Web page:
The UK has offered a range of measures to assist students including additional mental health funding and visa flexibility around the number of hours students can work.
Education analyst Dr Angela Lehmann said: "this financial support being offered now - during a time of crisis - is important both practically for students and also symbolically".
"It demonstrates that international students are welcome and recognised as important parts of national communities. Australia is lagging behind its competitors in terms of the support it has offered at the national level."
"I've heard through my research that international students are already talking about other countries in the world that are handling this better and making sure international students are being supported better, and they're kind of weighing this up."
Anahy agrees Australia should do more, and it's having an impact.
"I believe that the reputation of the Australian international education sector might be a bit damaged by the lack of commitment by the government," she said.
The government disagrees, saying demand from international students is predicted to grow next year because of how Australia has handled the pandemic.
"Through the universities themselves, through state and territory governments and through the commonwealth government, there was about $1.3 billion of available support there for our international students," Education Minister Dan Tehan said.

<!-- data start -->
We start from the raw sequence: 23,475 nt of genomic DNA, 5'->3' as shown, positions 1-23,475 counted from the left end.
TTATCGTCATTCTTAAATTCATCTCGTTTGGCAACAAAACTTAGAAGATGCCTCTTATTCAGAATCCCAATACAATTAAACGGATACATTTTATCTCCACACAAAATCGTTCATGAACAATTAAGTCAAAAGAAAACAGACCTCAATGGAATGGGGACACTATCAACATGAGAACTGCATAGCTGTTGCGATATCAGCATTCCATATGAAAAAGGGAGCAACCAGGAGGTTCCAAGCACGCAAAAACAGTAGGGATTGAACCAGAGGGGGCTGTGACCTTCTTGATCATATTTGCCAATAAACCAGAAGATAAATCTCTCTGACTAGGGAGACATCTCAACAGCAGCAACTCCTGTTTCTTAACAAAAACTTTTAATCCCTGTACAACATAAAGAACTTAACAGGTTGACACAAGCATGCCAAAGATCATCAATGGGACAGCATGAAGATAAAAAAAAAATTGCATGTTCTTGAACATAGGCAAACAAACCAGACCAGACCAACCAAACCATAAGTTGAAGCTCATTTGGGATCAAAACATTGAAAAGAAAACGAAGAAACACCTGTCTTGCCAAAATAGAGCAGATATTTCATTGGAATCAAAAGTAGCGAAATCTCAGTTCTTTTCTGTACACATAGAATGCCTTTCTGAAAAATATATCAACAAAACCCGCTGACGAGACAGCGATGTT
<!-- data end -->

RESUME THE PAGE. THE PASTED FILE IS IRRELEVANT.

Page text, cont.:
"I think collectively, as a nation, we've worked very well to support our international student market."
He added that international students are expected to have enough money when they enrol to cover travel costs, as well as living and tuition fees for their first year of living in Australia, as well as relying on their family for financial support.
But the pandemic has made it harder for students to depend on their families as they may also have been affected.
Austrade's Ms Hall said: "our evidence is showing Australia is still very much in high demand, recent data just released shows our Chinese students are still very interested in coming to join us, we've been managing sentiment".
Vice-chancellor of the Australian National University in Canberra, Brian Schmidt, says the government could have done more.
"Making sure that we had a base level of funding for everyone when they're here would've been really good and places like Canada and the UK did exactly that," he said.
He says universities did what they could to support their students but are also suffering financially.
"The COVID-19 pandemic has cost us around $225 million, not all international students, but the revenues are down by almost $150 million, three quarters are international student fees.